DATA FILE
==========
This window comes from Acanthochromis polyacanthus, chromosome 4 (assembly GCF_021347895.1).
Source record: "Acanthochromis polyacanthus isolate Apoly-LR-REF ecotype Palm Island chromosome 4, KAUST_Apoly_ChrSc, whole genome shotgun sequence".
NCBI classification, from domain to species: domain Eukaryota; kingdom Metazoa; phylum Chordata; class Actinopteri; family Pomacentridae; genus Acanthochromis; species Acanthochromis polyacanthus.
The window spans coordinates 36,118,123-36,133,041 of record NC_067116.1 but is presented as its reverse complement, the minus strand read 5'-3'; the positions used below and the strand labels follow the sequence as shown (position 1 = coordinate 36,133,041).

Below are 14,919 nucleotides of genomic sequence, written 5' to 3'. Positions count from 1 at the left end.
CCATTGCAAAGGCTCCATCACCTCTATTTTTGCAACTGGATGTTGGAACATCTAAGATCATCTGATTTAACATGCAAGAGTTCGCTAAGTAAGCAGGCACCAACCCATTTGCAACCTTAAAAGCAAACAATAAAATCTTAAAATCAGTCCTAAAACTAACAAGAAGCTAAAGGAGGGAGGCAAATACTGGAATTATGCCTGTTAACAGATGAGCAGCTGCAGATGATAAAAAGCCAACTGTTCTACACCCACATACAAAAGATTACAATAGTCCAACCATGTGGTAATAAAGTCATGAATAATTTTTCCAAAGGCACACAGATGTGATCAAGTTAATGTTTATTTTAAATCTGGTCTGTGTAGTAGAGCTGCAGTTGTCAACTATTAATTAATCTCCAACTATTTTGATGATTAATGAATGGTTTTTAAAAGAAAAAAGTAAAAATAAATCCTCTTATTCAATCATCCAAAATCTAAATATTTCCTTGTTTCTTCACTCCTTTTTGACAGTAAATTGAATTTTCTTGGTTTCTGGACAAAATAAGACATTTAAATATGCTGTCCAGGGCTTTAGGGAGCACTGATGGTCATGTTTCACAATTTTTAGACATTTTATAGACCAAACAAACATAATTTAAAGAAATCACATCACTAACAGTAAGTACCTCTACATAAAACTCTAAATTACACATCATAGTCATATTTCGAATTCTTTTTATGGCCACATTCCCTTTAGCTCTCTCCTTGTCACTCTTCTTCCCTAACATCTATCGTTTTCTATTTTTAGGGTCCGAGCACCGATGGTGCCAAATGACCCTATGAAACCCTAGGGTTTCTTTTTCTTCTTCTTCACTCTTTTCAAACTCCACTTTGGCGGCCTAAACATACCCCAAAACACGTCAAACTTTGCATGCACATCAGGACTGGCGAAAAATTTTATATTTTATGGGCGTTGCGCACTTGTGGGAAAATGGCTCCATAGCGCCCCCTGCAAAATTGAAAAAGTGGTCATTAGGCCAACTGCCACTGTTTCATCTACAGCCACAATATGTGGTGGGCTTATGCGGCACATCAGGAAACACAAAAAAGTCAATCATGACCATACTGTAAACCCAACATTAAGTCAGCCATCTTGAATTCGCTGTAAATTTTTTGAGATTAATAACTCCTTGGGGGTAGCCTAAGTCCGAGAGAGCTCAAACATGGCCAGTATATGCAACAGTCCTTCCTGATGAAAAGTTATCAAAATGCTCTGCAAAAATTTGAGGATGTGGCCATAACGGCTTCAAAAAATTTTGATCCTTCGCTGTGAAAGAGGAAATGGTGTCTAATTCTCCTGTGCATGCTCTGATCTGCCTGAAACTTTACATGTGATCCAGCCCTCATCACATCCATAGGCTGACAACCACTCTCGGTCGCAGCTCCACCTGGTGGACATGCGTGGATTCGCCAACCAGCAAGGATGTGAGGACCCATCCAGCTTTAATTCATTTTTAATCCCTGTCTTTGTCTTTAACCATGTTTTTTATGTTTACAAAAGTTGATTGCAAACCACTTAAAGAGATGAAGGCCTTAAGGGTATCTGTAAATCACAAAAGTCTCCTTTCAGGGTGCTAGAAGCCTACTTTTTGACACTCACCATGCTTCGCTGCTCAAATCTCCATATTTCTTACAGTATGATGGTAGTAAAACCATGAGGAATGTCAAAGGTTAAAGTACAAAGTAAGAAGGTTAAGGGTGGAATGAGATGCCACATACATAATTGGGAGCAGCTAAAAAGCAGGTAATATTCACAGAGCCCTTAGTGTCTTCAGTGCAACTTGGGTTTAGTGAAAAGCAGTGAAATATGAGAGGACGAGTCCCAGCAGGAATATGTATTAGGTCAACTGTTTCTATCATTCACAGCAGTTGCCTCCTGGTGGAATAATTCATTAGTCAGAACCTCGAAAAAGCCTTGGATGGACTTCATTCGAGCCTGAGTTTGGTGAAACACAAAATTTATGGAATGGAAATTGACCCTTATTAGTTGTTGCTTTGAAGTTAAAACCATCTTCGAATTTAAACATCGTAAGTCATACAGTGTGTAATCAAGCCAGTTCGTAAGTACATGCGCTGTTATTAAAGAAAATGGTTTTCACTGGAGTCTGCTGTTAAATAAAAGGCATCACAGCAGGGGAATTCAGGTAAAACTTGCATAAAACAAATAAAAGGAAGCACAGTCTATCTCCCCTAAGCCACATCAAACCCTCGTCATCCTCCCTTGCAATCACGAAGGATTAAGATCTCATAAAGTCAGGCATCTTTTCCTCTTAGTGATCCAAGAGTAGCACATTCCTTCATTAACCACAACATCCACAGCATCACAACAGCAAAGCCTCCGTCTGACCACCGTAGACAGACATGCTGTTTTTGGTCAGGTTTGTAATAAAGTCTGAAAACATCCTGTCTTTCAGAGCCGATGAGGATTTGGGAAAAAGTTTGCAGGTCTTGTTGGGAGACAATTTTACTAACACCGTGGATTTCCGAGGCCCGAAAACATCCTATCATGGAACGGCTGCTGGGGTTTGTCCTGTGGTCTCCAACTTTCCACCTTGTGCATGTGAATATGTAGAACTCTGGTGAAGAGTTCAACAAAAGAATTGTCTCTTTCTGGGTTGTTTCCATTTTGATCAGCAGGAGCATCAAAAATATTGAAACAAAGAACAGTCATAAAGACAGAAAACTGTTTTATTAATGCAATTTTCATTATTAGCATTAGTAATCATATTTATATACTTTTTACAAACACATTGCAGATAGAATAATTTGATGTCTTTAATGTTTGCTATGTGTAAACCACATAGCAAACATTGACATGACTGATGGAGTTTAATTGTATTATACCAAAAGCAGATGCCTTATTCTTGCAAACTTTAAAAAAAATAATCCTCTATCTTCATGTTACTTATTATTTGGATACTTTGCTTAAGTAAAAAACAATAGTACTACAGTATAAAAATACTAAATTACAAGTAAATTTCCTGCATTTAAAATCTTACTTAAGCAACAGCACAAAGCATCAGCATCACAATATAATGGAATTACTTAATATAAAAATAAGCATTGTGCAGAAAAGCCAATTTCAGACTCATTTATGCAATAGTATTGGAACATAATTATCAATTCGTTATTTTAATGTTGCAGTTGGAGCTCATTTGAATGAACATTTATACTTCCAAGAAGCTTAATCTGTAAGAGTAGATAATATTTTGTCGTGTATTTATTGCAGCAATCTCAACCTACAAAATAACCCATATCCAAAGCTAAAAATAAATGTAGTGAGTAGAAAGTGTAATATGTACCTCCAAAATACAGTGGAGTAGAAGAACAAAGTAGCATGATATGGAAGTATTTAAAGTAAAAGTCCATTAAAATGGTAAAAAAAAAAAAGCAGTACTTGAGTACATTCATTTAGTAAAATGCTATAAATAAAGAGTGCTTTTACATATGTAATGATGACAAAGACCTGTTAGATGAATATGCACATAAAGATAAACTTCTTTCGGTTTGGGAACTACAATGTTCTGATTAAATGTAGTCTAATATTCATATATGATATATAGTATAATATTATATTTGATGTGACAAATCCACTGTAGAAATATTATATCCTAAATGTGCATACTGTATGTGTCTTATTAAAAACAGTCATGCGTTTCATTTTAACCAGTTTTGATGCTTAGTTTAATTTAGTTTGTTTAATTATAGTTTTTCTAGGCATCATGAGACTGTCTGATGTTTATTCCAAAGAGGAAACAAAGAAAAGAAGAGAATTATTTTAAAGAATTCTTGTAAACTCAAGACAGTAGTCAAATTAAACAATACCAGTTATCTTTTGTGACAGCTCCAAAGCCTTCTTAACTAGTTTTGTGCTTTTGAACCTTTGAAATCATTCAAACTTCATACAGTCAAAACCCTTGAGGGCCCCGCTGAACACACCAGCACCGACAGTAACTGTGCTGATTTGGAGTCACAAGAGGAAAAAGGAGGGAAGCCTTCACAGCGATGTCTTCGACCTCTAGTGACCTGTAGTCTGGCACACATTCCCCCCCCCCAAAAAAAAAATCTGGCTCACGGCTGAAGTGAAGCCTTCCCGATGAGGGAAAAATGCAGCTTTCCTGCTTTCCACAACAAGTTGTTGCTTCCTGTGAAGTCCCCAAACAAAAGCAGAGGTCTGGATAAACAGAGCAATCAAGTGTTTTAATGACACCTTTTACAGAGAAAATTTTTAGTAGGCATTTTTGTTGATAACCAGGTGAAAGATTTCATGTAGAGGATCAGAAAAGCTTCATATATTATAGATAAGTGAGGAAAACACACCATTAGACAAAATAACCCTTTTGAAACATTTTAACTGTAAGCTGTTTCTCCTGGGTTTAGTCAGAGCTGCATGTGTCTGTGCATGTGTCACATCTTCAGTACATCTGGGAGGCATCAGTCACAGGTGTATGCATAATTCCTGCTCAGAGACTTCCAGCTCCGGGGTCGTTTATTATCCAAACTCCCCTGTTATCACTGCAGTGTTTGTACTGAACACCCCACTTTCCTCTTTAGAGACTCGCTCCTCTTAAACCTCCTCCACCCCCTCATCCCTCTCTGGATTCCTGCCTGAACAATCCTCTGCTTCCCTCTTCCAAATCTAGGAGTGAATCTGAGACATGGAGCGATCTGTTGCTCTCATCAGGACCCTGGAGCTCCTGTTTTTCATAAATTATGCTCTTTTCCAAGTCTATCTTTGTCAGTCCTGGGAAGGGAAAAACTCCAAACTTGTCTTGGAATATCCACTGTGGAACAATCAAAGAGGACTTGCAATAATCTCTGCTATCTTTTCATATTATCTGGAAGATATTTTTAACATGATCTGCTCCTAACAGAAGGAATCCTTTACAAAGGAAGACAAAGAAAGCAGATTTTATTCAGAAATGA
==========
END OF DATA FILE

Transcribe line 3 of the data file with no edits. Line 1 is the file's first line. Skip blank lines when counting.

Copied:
NCBI classification, from domain to species: domain Eukaryota; kingdom Metazoa; phylum Chordata; class Actinopteri; family Pomacentridae; genus Acanthochromis; species Acanthochromis polyacanthus.